Orioles' Miguel Castro wants to be more than just your 'average Joe' - BaltimoreBaseball.com

Spring Training

Orioles’ Miguel Castro wants to be more than just your ‘average Joe’

SARASOTA, Fla.—Very quietly, Miguel Castro has put together an outstanding spring training. In four innings, Castro has allowed just two hits and struck out six without walking a batter.

The 24-year-old right-hander is one of the more senior Orioles. In 2018, he appeared in 63 games, second only to Mychal Givens.

While some of his numbers weren’t bad (3.96 ERA), one in particular stood out. In 86 1/3 innings, Castro allowed 50 walks, and that’s going to have to improve.

Former manager Buck Showalter liked the idea of Castro starting. He started the penultimate game of the 2017 season, and started once in 2018, in Manny Machado’s final game with the Orioles, the game that preceded the All-Star break.

That talk has been abandoned, and he’s concentrating on pitching in relief.

“I feel fine coming out of the bullpen,” Castro said through a translator. “Being used as a reliever the past few years now has gotten me to the point where I’m already used to that role. I have that mentality with that role, and hopefully I can help the team in that role.”

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Castro’s 62 relief appearances were almost equally divided between one inning or fewer and longer ones. On May 10, he pitched 4 2/3 shutout innings, allowing four hits.

Despite that ability, his new manager Brandon Hyde, has hinted at a new role for Castro, situational right-hander. Hyde said Castro’s been what he expected.

“He is, and a little bit more,” Hyde said. “I didn’t know he was sitting at 98 mph.

“With Miguel, it’s all about command and always had a really good arm. It’s about commanding pitches, and he’s done that in every outing so far. He attacked hitters, and he’s thrown some good sliders, but he’s a tough right-on-right candidate.”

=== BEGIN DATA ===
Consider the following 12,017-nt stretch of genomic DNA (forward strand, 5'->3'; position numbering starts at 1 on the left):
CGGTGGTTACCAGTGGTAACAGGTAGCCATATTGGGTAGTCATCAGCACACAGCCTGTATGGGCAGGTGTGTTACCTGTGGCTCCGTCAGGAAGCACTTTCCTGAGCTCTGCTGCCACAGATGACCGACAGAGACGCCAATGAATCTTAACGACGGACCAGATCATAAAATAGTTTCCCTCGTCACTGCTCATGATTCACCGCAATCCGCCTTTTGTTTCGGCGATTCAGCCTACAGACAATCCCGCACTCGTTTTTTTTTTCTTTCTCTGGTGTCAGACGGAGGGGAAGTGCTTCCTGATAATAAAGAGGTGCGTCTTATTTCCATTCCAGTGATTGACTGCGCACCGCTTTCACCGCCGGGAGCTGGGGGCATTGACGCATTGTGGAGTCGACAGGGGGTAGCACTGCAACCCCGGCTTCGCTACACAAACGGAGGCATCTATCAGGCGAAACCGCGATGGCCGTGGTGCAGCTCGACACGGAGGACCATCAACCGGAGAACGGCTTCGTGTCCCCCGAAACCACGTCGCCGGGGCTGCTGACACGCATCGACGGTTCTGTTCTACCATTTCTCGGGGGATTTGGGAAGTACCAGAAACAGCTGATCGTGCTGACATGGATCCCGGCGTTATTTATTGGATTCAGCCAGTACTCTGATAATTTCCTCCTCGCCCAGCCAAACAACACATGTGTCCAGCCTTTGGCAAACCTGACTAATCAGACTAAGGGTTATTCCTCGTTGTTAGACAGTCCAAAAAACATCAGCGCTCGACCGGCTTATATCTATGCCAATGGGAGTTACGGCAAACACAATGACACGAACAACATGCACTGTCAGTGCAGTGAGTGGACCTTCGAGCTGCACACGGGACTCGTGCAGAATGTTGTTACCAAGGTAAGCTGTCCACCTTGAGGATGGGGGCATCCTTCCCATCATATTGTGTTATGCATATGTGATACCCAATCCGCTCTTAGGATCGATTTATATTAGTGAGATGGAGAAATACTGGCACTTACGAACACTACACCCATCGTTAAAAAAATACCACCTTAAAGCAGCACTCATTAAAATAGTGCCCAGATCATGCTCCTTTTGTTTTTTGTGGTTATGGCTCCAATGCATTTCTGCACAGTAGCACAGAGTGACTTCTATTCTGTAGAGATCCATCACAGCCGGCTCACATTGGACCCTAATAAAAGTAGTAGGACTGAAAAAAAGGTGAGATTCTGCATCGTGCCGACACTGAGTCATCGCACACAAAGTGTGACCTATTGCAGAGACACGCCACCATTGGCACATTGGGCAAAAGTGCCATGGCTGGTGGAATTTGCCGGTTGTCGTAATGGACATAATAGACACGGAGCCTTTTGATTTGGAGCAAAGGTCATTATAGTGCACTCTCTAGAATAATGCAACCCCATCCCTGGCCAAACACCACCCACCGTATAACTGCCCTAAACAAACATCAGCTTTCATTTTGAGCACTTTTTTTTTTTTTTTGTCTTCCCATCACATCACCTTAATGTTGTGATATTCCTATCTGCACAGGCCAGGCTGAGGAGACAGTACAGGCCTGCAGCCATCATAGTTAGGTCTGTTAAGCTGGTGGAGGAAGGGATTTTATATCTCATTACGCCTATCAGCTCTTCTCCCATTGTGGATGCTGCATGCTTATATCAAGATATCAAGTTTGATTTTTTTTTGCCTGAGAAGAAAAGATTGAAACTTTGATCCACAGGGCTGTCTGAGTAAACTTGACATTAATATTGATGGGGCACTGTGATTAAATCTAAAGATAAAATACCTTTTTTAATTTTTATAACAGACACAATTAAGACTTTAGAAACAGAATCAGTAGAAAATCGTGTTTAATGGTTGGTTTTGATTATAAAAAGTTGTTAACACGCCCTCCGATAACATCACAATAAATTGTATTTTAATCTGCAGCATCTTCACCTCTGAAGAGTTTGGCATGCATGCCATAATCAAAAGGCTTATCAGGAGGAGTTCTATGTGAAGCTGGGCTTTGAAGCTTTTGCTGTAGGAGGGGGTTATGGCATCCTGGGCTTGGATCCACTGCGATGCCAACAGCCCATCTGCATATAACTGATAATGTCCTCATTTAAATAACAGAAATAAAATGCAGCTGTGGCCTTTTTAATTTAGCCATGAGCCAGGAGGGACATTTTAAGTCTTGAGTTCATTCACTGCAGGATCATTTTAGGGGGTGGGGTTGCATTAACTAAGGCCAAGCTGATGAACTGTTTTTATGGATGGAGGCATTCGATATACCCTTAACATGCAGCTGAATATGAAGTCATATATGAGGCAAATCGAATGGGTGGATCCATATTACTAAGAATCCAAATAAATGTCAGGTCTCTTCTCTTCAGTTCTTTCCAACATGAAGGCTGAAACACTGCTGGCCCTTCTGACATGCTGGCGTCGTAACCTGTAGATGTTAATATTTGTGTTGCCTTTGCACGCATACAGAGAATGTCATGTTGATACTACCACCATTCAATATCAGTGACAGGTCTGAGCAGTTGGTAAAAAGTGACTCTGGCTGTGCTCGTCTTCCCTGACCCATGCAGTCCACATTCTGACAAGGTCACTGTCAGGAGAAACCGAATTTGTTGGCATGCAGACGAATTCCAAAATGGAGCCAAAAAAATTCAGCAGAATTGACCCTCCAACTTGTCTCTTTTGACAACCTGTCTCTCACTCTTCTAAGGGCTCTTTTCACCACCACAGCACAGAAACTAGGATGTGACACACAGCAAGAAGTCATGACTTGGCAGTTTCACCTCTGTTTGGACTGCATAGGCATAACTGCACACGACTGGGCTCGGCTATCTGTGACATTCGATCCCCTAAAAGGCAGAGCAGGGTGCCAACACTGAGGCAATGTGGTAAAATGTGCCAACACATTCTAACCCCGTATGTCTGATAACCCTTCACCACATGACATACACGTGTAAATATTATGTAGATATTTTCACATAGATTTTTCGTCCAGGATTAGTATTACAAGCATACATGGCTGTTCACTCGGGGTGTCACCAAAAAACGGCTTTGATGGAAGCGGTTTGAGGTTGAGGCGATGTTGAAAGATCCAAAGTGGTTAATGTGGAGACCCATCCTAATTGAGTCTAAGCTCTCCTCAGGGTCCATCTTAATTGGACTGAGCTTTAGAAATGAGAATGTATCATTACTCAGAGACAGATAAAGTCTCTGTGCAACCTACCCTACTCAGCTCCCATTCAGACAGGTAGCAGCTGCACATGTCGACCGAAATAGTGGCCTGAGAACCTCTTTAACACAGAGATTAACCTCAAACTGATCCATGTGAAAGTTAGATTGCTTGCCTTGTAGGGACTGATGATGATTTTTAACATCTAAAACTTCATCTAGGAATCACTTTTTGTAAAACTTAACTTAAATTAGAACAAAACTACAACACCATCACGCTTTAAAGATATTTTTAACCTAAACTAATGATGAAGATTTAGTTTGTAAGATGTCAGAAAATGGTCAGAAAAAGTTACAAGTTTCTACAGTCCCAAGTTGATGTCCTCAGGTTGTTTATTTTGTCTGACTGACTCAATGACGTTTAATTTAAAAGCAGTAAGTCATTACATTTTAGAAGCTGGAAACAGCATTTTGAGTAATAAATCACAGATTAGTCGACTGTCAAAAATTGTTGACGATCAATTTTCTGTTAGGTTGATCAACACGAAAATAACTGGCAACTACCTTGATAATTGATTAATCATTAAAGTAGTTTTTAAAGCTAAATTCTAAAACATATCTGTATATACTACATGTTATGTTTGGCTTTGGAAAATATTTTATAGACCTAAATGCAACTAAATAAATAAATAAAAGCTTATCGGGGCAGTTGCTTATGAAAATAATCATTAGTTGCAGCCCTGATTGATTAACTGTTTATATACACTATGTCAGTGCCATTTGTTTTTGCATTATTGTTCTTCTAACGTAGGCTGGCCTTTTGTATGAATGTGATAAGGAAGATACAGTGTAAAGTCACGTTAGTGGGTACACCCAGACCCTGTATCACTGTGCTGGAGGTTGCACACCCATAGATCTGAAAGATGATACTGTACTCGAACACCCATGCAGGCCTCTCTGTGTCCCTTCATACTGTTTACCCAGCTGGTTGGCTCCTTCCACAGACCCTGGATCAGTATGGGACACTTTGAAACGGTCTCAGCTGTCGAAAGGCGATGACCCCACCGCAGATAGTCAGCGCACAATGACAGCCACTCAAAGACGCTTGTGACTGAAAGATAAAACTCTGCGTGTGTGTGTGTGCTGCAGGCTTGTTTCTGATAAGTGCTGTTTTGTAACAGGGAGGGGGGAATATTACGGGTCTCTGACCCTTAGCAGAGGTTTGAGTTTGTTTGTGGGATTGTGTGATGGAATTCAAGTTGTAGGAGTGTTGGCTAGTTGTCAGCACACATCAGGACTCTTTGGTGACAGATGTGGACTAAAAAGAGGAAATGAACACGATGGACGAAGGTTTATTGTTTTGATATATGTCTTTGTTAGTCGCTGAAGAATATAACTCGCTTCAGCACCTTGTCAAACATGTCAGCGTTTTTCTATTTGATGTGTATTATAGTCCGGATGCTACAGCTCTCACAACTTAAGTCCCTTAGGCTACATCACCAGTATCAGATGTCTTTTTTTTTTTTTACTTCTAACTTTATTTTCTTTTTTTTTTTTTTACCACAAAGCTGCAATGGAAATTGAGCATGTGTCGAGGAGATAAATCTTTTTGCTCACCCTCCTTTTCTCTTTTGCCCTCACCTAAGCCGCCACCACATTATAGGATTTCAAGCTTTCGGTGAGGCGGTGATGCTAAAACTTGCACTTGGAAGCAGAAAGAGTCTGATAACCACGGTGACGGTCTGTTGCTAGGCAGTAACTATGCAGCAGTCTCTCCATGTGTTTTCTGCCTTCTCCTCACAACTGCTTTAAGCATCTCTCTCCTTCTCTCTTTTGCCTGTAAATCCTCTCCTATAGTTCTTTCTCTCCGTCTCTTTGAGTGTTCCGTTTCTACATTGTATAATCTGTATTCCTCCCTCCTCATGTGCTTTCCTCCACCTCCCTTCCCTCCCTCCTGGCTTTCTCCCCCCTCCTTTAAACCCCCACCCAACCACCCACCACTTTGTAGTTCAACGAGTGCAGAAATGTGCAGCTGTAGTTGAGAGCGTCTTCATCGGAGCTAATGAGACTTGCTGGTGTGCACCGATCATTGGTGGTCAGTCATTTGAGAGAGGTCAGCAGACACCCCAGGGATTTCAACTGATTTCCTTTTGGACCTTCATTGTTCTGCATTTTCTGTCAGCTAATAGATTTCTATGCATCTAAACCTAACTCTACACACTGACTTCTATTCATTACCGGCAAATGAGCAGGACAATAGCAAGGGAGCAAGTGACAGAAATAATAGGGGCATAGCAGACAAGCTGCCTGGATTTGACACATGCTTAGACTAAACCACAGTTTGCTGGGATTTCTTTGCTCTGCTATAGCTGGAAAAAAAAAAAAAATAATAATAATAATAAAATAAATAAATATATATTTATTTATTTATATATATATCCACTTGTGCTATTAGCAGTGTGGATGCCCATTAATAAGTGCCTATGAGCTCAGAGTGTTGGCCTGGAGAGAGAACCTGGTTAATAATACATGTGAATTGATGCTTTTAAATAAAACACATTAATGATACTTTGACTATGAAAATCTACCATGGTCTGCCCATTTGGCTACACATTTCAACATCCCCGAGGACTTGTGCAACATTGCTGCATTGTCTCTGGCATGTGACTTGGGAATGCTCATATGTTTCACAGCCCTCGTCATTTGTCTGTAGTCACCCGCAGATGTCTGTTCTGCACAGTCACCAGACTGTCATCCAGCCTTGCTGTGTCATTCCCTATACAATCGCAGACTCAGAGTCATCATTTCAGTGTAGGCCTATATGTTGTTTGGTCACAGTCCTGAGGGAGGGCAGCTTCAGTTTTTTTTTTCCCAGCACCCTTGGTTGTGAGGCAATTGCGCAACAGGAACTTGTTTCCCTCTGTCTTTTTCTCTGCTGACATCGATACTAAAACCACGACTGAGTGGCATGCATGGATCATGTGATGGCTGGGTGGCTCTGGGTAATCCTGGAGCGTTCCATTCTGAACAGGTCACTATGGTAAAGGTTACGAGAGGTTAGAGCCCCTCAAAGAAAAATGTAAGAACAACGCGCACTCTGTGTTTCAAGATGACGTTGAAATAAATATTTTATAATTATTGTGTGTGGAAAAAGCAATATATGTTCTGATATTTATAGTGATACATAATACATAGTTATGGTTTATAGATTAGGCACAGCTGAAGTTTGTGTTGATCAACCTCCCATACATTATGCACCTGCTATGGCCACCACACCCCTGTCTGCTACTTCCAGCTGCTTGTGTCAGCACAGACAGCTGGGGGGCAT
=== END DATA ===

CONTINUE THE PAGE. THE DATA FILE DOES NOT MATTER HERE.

Because of his lanky 6-foot-7 frame and his three-quarters throwing motion, Hyde thinks Castro is a natural for matchups against right-handed hitters. It’s possible the Orioles will carry three left-handers, and Paul Fry could be a situational left-hander.

“Just a tough at-bat against right-handers, and he’s proved that this spring,” Hyde said “He’s off to a great start in camp.”

Overall, Castro is satisfied with his first few weeks.

”I’m healthy. I’m ready to help, to compete,” Castro said. “I think spring training has gone well so far, and I’m looking forward for the season to begin.”

Castro has a new manager and pitching coach, Doug Brocail, but that doesn’t seem to concern him.

“The main thing  is that we’re still playing the same game, the same sport,” Castro said. “It’s about baseball. It doesn’t change. It’s a new staff. They’re trying to get to know me better. I’m trying to get to know them better. That’s about it, just trying to get to know each other better.”

Brocail’s approach is different than his predecessor, Roger McDowell.

“It’s a different personality,” Castro said. “I guess getting to know him better every day just helps in communicating better and just having more confidence in going out there to do your job.”

Castro had difficulties sticking with Toronto, with whom he originally signed, and Colorado, which traded him to the Orioles in April 2017, but now that he’s starting his third season in Baltimore, he has bigger goals in mind.

“That is my mentality, to be a reliever, established at the big league level, not to be just your average Joe, but to stand out,” Castro said.

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